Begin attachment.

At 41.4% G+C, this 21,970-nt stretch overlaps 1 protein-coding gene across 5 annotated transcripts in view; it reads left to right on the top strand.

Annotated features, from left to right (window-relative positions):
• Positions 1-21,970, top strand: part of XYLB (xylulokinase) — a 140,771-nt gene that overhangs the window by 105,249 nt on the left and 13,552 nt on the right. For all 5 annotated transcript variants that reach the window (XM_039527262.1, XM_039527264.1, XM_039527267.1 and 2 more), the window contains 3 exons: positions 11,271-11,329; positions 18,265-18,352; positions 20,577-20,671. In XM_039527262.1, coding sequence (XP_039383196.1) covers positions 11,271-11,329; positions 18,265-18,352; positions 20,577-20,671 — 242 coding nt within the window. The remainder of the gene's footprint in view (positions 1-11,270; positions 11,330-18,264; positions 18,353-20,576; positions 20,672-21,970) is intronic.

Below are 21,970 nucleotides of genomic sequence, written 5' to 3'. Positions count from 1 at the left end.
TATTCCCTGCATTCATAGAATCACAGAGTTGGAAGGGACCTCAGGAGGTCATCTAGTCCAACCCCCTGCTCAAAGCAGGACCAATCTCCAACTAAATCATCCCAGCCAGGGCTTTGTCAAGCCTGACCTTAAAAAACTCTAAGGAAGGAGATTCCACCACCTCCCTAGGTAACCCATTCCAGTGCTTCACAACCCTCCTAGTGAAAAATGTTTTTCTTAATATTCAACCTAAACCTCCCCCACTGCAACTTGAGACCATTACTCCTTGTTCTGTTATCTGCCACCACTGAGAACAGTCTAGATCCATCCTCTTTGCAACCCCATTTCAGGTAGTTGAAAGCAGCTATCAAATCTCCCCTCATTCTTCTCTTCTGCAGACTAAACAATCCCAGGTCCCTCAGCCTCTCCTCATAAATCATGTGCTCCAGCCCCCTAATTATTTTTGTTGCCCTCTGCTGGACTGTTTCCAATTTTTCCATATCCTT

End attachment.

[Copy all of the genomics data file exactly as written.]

At 41.4% G+C, this 21,970-nt stretch overlaps 1 protein-coding gene across 5 annotated transcripts in view; it reads left to right on the top strand.

Annotated features, from left to right (window-relative positions):
• Positions 1-21,970, top strand: part of XYLB (xylulokinase) — a 140,771-nt gene that overhangs the window by 105,249 nt on the left and 13,552 nt on the right. For all 5 annotated transcript variants that reach the window (XM_039527262.1, XM_039527264.1, XM_039527267.1 and 2 more), the window contains 3 exons: positions 11,271-11,329; positions 18,265-18,352; positions 20,577-20,671. In XM_039527262.1, coding sequence (XP_039383196.1) covers positions 11,271-11,329; positions 18,265-18,352; positions 20,577-20,671 — 242 coding nt within the window. The remainder of the gene's footprint in view (positions 1-11,270; positions 11,330-18,264; positions 18,353-20,576; positions 20,672-21,970) is intronic.

Below are 21,970 nucleotides of genomic sequence, written 5' to 3'. Positions count from 1 at the left end.
TATTCCCTGCATTCATAGAATCACAGAGTTGGAAGGGACCTCAGGAGGTCATCTAGTCCAACCCCCTGCTCAAAGCAGGACCAATCTCCAACTAAATCATCCCAGCCAGGGCTTTGTCAAGCCTGACCTTAAAAAACTCTAAGGAAGGAGATTCCACCACCTCCCTAGGTAACCCATTCCAGTGCTTCACAACCCTCCTAGTGAAAAATGTTTTTCTTAATATTCAACCTAAACCTCCCCCACTGCAACTTGAGACCATTACTCCTTGTTCTGTTATCTGCCACCACTGAGAACAGTCTAGATCCATCCTCTTTGCAACCCCATTTCAGGTAGTTGAAAGCAGCTATCAAATCTCCCCTCATTCTTCTCTTCTGCAGACTAAACAATCCCAGGTCCCTCAGCCTCTCCTCATAAATCATGTGCTCCAGCCCCCTAATTATTTTTGTTGCCCTCTGCTGGACTGTTTCCAATTTTTCCATATCCTT